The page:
Who today, apart from a collection of historians with diverse interests from gender studies, welfare reform to refugee studies, remembers Eleanor Florence Rathbone, an exceptional woman who was born during Queen Victoria’s reign, in 1872, and died in 1946, whilst King George VI was monarch?
Her achievements were far greater than the sum of their parts, for she spent her working life confronting ‘unsuspected obligations’, championing the cause of the underrepresented in society, challenging officialdom, and generally fighting for the benefit of others, often at great personal cost. Yet she remains in the shadows of the great and the good, and whilst Eleanor herself never sought recognition for her work, we feel a responsibility to ensure that she is remembered, and that her public and personal achievements and their enduring impact, are fully recognised.
To set matters right, a colleague, Lesley Urbach, and I decided some months ago, to arrange a series of commemorative events for 2016, to coincide with the seventieth anniversary of Eleanor’s death. As luck would have it this coincides with the seventieth anniversary of the first payment of child benefit in August 1946, an allowance which Eleanor fought so hard for over decades, but which comes under regular threat.
This is, as we see it, the ideal opportunity to celebrate the achievements of a great humanitarian activist who had such an impact on the lives of so many people, but eschewed public acclaim, preferring, as Susan Pedersen has written in her magisterial biography of Eleanor, ‘to do good by stealth.’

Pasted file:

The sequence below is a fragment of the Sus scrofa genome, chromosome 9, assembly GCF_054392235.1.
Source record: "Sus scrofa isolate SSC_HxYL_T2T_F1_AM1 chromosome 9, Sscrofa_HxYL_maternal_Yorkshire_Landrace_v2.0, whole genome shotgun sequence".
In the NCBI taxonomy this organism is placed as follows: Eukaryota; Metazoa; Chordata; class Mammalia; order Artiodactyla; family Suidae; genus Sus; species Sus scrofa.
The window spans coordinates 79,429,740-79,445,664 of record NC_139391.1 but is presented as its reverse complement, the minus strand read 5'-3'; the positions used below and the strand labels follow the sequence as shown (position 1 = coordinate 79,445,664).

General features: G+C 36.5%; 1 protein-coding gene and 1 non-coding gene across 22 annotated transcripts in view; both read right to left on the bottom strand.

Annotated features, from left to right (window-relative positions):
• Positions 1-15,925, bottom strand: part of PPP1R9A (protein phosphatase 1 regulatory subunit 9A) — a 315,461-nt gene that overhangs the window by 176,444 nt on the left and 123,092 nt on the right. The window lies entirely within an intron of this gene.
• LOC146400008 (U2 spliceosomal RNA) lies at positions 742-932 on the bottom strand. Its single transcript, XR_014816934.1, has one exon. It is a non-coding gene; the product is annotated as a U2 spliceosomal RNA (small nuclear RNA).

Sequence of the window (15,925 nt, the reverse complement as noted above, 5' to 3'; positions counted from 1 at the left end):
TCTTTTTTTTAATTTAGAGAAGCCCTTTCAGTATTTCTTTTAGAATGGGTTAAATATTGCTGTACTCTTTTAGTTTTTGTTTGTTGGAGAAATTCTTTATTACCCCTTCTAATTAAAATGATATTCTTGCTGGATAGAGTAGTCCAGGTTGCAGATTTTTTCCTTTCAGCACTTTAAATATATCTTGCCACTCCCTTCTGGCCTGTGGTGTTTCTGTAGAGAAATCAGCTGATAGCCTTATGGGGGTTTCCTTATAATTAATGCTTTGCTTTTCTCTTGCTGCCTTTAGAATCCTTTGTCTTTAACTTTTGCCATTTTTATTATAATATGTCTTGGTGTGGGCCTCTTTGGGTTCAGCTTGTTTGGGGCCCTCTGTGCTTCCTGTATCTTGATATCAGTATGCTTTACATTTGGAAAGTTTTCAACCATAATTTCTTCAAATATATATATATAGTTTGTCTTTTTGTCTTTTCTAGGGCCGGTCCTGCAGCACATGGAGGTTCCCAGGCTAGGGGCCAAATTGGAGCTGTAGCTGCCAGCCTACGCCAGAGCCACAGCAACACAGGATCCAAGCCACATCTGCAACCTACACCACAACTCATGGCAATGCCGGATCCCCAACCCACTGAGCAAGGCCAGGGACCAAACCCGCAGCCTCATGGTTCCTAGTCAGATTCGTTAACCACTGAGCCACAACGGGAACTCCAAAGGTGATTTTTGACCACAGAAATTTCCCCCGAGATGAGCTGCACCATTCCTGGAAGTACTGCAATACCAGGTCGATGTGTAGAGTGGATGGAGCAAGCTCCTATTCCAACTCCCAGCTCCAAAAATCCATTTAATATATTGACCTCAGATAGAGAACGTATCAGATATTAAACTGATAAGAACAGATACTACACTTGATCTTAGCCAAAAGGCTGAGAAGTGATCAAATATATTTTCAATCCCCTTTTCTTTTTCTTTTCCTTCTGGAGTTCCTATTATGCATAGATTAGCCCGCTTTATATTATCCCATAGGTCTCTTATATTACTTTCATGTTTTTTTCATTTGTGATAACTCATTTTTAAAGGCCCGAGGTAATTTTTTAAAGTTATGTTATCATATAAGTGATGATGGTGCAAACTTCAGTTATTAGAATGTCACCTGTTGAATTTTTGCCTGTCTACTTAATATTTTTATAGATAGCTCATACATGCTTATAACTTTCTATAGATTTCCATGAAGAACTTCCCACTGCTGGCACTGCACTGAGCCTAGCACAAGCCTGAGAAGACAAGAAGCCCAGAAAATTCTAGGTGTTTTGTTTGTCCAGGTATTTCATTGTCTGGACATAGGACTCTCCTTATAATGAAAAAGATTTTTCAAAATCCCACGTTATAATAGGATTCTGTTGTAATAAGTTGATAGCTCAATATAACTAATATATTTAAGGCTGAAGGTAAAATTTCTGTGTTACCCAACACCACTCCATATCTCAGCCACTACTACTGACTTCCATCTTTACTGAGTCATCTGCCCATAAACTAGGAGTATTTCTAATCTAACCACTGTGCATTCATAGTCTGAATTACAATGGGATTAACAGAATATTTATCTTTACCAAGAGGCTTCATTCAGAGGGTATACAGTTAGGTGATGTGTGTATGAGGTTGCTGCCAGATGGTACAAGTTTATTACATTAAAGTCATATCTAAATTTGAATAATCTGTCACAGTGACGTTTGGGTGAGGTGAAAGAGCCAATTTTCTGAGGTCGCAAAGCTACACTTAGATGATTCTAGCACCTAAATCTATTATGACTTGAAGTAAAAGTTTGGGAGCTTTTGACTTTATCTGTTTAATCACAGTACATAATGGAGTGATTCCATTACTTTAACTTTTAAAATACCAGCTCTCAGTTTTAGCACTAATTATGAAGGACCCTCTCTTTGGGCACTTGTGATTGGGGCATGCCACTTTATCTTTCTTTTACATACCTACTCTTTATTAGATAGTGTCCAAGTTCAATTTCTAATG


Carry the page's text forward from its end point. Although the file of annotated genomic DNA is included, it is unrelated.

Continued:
So, where do you start on such an enterprise, especially when it is such a steep learning curve? The logical place is Somerville College, Oxford, which undoubtedly had a huge effect on Eleanor’s future. That she actually attended the college was nothing short of miracle. With years of private tuition behind her but only one year of formal schooling to her name, the young woman persuaded her parents to secure the services of the classical scholar, Janet Case, to tutor her privately in Greek. Case then urged Eleanor to attend Henry Jackson and Archer Hind’s philosophy lectures at Cambridge University, a notion which her mother, Emily, was vehemently opposed to. So, whilst Eleanor harboured a desire to go to Newnham College, Cambridge, her parents, especially her mother, were unyielding. Eleanor made herself ill over the debacle and the relationship between mother and daughter became strained almost to the limit. Almost a year of indecision was concluded when Eleanor’s father, William, intervened, and it was agreed that Eleanor could attend Somerville, Oxford. This was not a college but a halls of residence which was overseen by a dragon of a warden, who supervised every visitor, especially if they were male, and even if they were a relative. But the best laid plans for protecting Eleanor went awry for the year after her arrival in 1893 Somerville became the first (Oxford) women’s hall to adopt the name of college, on the grounds that it would ‘not only improve the educational status of Somerville in the eyes of the public, but would be understood as implying the desire of Governing Body to raise it above the level of a hall of residence.’